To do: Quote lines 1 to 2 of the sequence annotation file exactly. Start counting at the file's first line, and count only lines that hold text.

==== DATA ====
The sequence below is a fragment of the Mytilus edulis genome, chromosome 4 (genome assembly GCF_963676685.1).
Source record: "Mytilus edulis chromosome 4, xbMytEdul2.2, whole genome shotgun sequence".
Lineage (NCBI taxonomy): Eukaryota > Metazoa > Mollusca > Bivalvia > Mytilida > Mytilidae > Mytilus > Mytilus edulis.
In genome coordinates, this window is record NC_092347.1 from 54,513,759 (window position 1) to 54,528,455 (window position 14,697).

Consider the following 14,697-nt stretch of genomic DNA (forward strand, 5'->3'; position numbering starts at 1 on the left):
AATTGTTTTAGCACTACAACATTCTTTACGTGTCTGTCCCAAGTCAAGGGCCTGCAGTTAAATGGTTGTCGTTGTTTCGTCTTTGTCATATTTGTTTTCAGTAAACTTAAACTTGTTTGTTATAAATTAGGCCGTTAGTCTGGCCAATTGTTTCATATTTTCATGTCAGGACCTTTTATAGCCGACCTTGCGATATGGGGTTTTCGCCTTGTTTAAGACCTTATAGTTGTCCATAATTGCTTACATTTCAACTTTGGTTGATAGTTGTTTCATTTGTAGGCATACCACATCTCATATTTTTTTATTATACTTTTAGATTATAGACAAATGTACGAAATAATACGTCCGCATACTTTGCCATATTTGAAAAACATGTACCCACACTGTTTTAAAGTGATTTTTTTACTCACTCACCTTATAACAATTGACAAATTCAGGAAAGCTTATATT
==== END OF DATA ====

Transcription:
The sequence below is a fragment of the Mytilus edulis genome, chromosome 4 (genome assembly GCF_963676685.1).
Source record: "Mytilus edulis chromosome 4, xbMytEdul2.2, whole genome shotgun sequence".